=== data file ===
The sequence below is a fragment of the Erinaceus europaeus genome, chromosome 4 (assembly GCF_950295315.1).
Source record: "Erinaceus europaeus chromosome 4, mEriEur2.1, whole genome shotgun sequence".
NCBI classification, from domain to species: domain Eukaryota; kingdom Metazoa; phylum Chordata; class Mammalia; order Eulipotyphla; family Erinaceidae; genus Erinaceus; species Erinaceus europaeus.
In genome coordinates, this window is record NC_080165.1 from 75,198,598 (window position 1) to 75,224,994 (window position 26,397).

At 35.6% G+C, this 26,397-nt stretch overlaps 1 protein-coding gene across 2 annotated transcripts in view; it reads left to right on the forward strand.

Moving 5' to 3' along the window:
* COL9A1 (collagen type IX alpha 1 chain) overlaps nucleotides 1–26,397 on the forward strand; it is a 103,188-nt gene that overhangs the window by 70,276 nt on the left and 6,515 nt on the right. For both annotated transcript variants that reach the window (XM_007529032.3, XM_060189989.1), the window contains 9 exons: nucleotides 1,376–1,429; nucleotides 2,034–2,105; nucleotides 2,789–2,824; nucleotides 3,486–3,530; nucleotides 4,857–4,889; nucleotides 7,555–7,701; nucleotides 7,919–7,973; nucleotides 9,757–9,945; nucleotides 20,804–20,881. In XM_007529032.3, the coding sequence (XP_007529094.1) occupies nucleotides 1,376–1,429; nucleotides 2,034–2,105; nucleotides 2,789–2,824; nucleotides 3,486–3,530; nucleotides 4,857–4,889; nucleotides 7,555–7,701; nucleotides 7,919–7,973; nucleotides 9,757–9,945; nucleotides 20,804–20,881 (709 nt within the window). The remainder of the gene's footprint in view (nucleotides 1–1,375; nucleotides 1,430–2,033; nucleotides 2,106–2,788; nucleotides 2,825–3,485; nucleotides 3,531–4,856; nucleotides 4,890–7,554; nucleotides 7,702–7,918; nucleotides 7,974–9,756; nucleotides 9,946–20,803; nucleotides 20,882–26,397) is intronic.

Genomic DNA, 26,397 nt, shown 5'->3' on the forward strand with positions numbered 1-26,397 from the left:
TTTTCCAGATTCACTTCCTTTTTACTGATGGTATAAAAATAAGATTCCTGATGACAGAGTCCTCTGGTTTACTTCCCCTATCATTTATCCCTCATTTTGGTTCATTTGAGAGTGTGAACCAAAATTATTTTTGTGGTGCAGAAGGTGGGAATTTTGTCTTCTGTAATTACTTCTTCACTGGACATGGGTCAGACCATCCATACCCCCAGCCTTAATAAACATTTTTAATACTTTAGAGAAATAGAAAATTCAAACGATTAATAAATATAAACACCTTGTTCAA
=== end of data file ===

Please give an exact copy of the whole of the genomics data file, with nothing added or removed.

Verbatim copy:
The sequence below is a fragment of the Erinaceus europaeus genome, chromosome 4 (assembly GCF_950295315.1).
Source record: "Erinaceus europaeus chromosome 4, mEriEur2.1, whole genome shotgun sequence".
NCBI classification, from domain to species: domain Eukaryota; kingdom Metazoa; phylum Chordata; class Mammalia; order Eulipotyphla; family Erinaceidae; genus Erinaceus; species Erinaceus europaeus.
In genome coordinates, this window is record NC_080165.1 from 75,198,598 (window position 1) to 75,224,994 (window position 26,397).

At 35.6% G+C, this 26,397-nt stretch overlaps 1 protein-coding gene across 2 annotated transcripts in view; it reads left to right on the forward strand.

Moving 5' to 3' along the window:
* COL9A1 (collagen type IX alpha 1 chain) overlaps nucleotides 1–26,397 on the forward strand; it is a 103,188-nt gene that overhangs the window by 70,276 nt on the left and 6,515 nt on the right. For both annotated transcript variants that reach the window (XM_007529032.3, XM_060189989.1), the window contains 9 exons: nucleotides 1,376–1,429; nucleotides 2,034–2,105; nucleotides 2,789–2,824; nucleotides 3,486–3,530; nucleotides 4,857–4,889; nucleotides 7,555–7,701; nucleotides 7,919–7,973; nucleotides 9,757–9,945; nucleotides 20,804–20,881. In XM_007529032.3, the coding sequence (XP_007529094.1) occupies nucleotides 1,376–1,429; nucleotides 2,034–2,105; nucleotides 2,789–2,824; nucleotides 3,486–3,530; nucleotides 4,857–4,889; nucleotides 7,555–7,701; nucleotides 7,919–7,973; nucleotides 9,757–9,945; nucleotides 20,804–20,881 (709 nt within the window). The remainder of the gene's footprint in view (nucleotides 1–1,375; nucleotides 1,430–2,033; nucleotides 2,106–2,788; nucleotides 2,825–3,485; nucleotides 3,531–4,856; nucleotides 4,890–7,554; nucleotides 7,702–7,918; nucleotides 7,974–9,756; nucleotides 9,946–20,803; nucleotides 20,882–26,397) is intronic.

Genomic DNA, 26,397 nt, shown 5'->3' on the forward strand with positions numbered 1-26,397 from the left:
TTTTCCAGATTCACTTCCTTTTTACTGATGGTATAAAAATAAGATTCCTGATGACAGAGTCCTCTGGTTTACTTCCCCTATCATTTATCCCTCATTTTGGTTCATTTGAGAGTGTGAACCAAAATTATTTTTGTGGTGCAGAAGGTGGGAATTTTGTCTTCTGTAATTACTTCTTCACTGGACATGGGTCAGACCATCCATACCCCCAGCCTTAATAAACATTTTTAATACTTTAGAGAAATAGAAAATTCAAACGATTAATAAATATAAACACCTTGTTCAA